Sandra M. Clark, an Inquirer managing editor overseeing features, operations, and digital, is replacing Chris Satullo as the top news executive at the public-broadcasting affiliate WHYY.

Satullo, also a former top Inquirer editor, left WHYY last September after a budget dispute with his superiors, shocking staffers who work at the radio and television studios on Independence Mall.

There are 60 WHYY journalists, about triple the size of the features department in the combined newsroom of the Inquirer, Daily News, and

Clark will hold the title of vice president for news and civic dialogue at WHYY, the main PBS and NPR affiliate in the Philadelphia area. She begins Aug. 22.

She said Thursday that she was "thrilled to be joining" WHYY and "creating a space for people to talk about the important issues in our region, state, and in the country."

Clark joins WHYY as public-media outlets face an aging audience and threats from podcasts and internet-streaming radios in cars. Surveys show that middle-aged Americans like public-media content. But the question is how those outlets satisfy that audience while also developing and airing content for younger adults.

WHYY says its TV station reaches a weekly audience in the area of 929,750 viewers and its radio station reaches 342,600 listeners in a week.

WHYY - which relies heavily on financial contributions from its audience and members for cash to operate - reported revenue of $32.5 million for the fiscal year ending June 30, 2015, according to its tax return. The group had a $2 million surplus that year. The previous year, the public-media outlet had $30.3 million in revenue and a $736,161 surplus.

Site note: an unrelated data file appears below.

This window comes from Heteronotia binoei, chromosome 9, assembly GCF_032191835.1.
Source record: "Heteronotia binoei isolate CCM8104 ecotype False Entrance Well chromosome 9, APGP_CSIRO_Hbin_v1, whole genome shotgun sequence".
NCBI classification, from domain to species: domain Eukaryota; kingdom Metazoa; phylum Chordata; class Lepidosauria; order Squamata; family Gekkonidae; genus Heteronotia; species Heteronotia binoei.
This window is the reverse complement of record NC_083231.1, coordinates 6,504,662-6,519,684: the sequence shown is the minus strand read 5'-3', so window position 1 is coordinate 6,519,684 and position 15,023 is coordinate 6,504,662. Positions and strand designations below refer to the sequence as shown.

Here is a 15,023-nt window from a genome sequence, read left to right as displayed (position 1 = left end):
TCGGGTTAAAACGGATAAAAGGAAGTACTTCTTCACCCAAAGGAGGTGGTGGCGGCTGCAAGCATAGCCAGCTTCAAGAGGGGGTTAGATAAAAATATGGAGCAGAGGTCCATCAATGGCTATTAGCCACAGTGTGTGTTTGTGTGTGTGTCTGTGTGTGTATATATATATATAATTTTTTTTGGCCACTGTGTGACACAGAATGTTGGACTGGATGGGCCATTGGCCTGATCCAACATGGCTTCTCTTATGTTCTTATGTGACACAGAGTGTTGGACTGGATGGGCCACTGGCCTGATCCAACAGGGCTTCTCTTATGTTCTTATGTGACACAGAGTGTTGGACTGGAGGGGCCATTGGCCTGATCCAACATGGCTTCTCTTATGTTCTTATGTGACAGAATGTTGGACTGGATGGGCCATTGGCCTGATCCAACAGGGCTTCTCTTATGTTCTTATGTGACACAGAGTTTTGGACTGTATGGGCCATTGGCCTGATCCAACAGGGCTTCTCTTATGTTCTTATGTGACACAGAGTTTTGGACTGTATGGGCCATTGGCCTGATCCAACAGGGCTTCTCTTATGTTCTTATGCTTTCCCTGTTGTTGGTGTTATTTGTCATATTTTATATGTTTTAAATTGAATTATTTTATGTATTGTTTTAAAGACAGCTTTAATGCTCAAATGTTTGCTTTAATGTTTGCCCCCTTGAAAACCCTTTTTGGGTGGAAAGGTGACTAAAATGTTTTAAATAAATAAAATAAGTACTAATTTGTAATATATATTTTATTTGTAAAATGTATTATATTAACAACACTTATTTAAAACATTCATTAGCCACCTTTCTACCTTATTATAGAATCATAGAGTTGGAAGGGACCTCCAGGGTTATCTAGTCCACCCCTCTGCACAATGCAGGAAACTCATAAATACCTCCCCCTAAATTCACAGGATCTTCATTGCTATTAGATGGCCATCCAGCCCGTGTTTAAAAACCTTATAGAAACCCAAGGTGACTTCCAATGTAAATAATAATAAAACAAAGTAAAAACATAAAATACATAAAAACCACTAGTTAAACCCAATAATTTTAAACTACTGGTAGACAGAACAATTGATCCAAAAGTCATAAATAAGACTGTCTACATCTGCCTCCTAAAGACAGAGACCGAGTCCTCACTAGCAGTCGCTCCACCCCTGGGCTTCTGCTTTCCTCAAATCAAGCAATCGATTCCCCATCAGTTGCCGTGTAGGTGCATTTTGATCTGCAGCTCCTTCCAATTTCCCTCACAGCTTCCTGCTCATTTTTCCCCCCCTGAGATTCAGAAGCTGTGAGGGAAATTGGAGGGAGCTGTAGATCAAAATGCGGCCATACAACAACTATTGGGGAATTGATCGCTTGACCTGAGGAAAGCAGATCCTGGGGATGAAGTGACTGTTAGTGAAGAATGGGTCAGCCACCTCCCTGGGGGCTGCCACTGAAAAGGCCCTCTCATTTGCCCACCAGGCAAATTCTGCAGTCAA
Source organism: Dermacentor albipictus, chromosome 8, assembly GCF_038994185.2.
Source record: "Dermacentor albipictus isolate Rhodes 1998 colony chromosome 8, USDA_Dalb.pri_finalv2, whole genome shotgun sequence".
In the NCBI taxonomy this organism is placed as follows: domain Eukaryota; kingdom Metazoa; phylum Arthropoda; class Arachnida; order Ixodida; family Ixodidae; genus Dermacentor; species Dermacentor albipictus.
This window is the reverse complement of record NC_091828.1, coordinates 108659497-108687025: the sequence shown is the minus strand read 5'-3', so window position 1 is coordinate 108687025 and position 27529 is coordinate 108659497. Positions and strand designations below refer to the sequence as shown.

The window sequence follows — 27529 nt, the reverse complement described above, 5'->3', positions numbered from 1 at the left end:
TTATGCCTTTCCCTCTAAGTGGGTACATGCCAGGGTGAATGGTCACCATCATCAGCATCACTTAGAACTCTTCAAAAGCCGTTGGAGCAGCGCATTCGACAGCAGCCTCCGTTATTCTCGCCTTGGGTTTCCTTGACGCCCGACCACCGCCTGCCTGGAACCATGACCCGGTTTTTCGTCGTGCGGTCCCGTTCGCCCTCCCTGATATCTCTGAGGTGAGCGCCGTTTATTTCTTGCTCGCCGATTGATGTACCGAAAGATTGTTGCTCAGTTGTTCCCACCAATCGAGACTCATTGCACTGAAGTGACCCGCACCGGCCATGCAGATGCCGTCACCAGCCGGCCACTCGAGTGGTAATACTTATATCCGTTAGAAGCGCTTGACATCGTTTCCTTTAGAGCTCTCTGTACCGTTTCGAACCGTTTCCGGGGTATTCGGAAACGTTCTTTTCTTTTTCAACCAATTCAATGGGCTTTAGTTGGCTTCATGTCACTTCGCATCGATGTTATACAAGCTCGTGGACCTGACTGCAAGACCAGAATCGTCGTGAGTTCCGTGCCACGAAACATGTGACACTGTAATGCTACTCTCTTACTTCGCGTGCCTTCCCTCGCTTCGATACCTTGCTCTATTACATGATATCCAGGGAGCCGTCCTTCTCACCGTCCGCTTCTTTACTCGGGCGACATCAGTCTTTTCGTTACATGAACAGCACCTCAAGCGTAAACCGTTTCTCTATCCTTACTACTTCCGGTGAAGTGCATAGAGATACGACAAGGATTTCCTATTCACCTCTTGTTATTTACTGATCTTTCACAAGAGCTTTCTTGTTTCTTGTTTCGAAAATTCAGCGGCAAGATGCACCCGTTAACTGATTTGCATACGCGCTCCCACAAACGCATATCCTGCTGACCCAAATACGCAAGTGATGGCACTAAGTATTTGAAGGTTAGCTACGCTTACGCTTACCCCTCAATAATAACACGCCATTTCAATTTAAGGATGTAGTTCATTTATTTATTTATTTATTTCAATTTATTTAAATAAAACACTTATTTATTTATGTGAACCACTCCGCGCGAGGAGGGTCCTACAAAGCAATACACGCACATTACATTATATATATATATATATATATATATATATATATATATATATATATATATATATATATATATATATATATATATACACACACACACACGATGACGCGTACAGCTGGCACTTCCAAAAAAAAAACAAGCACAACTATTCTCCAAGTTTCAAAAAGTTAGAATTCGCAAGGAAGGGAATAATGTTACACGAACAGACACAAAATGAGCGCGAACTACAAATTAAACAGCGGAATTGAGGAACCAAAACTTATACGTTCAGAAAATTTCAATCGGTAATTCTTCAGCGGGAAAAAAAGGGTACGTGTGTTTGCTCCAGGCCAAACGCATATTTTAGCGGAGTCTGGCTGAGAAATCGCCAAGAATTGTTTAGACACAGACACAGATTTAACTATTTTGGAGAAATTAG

Clark said her first task was "to get in and assess what already is there."

"WHYY has a rich tradition in news on multiple platforms and in engaging audiences already," she said. "That said, we in the media have to realize that demographics in the world are changing, and that's not reflected enough in our coverage and in our newsrooms across the industry." She said that she would be looking to engage diverse audiences and was "very committed to the education and inclusive mission of public media."

Clark's father, David, was an African American Army enlistee from Louisiana who met her mother, Kinko, when he served in Japan.

William J. Marrazzo, WHYY's president and CEO, said Clark was hired after a national search. "Pretty early on, we were looking at people with executive journalism talent who were highly comfortable with businesses in transition," he said.

Inquirer editor William K. Marimow said that Clark had a "collegial and expansive spirit" and that "WHYY's gain is our loss."

He noted that Clark had earned a master's in business administration from Arcadia University School of Global Business in 2014, and that she brought "acute awareness of how good journalism can converge with good business opportunities."

Clark began her career at the Inquirer even before she graduated from the University of Kansas, when Acel Moore, a longtime Inquirer reporter, columnist, and editor, recruited her as an intern.

The newspaper hired Clark as a sports copy editor in 1983. She suspended her journalism career in 1990 when she joined the Peace Corps in Africa. Clark returned to the Inquirer in 1996 as an assistant news editor.

Deputy managing editor Tom McNamara, who also is the lead editor for the Sunday Inquirer, will oversee the features staff with Clark's departure.

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